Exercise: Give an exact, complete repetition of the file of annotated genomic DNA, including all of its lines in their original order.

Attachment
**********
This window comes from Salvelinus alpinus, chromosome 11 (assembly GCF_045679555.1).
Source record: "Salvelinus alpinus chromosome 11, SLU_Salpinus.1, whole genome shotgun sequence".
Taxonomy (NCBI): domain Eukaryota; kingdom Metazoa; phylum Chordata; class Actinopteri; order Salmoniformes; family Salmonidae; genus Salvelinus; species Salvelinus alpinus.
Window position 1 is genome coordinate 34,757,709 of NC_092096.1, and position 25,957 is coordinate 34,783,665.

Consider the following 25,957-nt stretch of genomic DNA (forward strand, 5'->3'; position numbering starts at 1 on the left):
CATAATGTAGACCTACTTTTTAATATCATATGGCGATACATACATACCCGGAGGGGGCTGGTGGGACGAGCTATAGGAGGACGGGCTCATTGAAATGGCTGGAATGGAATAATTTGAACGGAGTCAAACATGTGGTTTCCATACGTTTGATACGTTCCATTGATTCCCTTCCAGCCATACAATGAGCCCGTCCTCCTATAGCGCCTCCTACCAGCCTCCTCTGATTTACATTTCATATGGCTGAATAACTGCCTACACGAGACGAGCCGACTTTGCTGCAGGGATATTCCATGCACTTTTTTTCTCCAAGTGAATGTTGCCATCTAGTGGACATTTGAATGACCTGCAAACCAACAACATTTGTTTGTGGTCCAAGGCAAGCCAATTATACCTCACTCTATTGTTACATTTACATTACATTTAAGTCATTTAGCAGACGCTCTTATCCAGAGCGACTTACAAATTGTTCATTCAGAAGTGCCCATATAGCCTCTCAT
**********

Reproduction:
This window comes from Salvelinus alpinus, chromosome 11 (assembly GCF_045679555.1).
Source record: "Salvelinus alpinus chromosome 11, SLU_Salpinus.1, whole genome shotgun sequence".
Taxonomy (NCBI): domain Eukaryota; kingdom Metazoa; phylum Chordata; class Actinopteri; order Salmoniformes; family Salmonidae; genus Salvelinus; species Salvelinus alpinus.
Window position 1 is genome coordinate 34,757,709 of NC_092096.1, and position 25,957 is coordinate 34,783,665.

Consider the following 25,957-nt stretch of genomic DNA (forward strand, 5'->3'; position numbering starts at 1 on the left):
CATAATGTAGACCTACTTTTTAATATCATATGGCGATACATACATACCCGGAGGGGGCTGGTGGGACGAGCTATAGGAGGACGGGCTCATTGAAATGGCTGGAATGGAATAATTTGAACGGAGTCAAACATGTGGTTTCCATACGTTTGATACGTTCCATTGATTCCCTTCCAGCCATACAATGAGCCCGTCCTCCTATAGCGCCTCCTACCAGCCTCCTCTGATTTACATTTCATATGGCTGAATAACTGCCTACACGAGACGAGCCGACTTTGCTGCAGGGATATTCCATGCACTTTTTTTCTCCAAGTGAATGTTGCCATCTAGTGGACATTTGAATGACCTGCAAACCAACAACATTTGTTTGTGGTCCAAGGCAAGCCAATTATACCTCACTCTATTGTTACATTTACATTACATTTAAGTCATTTAGCAGACGCTCTTATCCAGAGCGACTTACAAATTGTTCATTCAGAAGTGCCCATATAGCCTCTCAT